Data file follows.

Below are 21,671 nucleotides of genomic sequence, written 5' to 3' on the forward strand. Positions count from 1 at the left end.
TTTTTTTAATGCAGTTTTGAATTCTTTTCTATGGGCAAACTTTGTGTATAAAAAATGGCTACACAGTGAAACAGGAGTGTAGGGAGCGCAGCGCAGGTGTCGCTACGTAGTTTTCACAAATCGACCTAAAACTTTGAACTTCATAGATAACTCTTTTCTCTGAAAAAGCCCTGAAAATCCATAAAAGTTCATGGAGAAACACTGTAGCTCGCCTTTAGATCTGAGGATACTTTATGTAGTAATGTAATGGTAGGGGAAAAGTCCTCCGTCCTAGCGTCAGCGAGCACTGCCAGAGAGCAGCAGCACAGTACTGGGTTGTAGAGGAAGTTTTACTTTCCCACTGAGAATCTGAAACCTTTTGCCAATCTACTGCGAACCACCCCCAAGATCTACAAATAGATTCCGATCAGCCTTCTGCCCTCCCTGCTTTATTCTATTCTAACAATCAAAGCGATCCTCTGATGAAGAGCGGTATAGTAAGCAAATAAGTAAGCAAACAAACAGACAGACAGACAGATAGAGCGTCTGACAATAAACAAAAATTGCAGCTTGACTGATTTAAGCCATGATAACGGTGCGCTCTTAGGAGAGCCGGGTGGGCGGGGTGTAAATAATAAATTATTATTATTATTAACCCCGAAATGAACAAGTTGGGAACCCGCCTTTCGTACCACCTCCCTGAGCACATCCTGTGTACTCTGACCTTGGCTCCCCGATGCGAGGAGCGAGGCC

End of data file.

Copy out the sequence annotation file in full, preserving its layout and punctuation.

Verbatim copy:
Below are 21,671 nucleotides of genomic sequence, written 5' to 3' on the forward strand. Positions count from 1 at the left end.
TTTTTTTAATGCAGTTTTGAATTCTTTTCTATGGGCAAACTTTGTGTATAAAAAATGGCTACACAGTGAAACAGGAGTGTAGGGAGCGCAGCGCAGGTGTCGCTACGTAGTTTTCACAAATCGACCTAAAACTTTGAACTTCATAGATAACTCTTTTCTCTGAAAAAGCCCTGAAAATCCATAAAAGTTCATGGAGAAACACTGTAGCTCGCCTTTAGATCTGAGGATACTTTATGTAGTAATGTAATGGTAGGGGAAAAGTCCTCCGTCCTAGCGTCAGCGAGCACTGCCAGAGAGCAGCAGCACAGTACTGGGTTGTAGAGGAAGTTTTACTTTCCCACTGAGAATCTGAAACCTTTTGCCAATCTACTGCGAACCACCCCCAAGATCTACAAATAGATTCCGATCAGCCTTCTGCCCTCCCTGCTTTATTCTATTCTAACAATCAAAGCGATCCTCTGATGAAGAGCGGTATAGTAAGCAAATAAGTAAGCAAACAAACAGACAGACAGACAGATAGAGCGTCTGACAATAAACAAAAATTGCAGCTTGACTGATTTAAGCCATGATAACGGTGCGCTCTTAGGAGAGCCGGGTGGGCGGGGTGTAAATAATAAATTATTATTATTATTAACCCCGAAATGAACAAGTTGGGAACCCGCCTTTCGTACCACCTCCCTGAGCACATCCTGTGTACTCTGACCTTGGCTCCCCGATGCGAGGAGCGAGGCC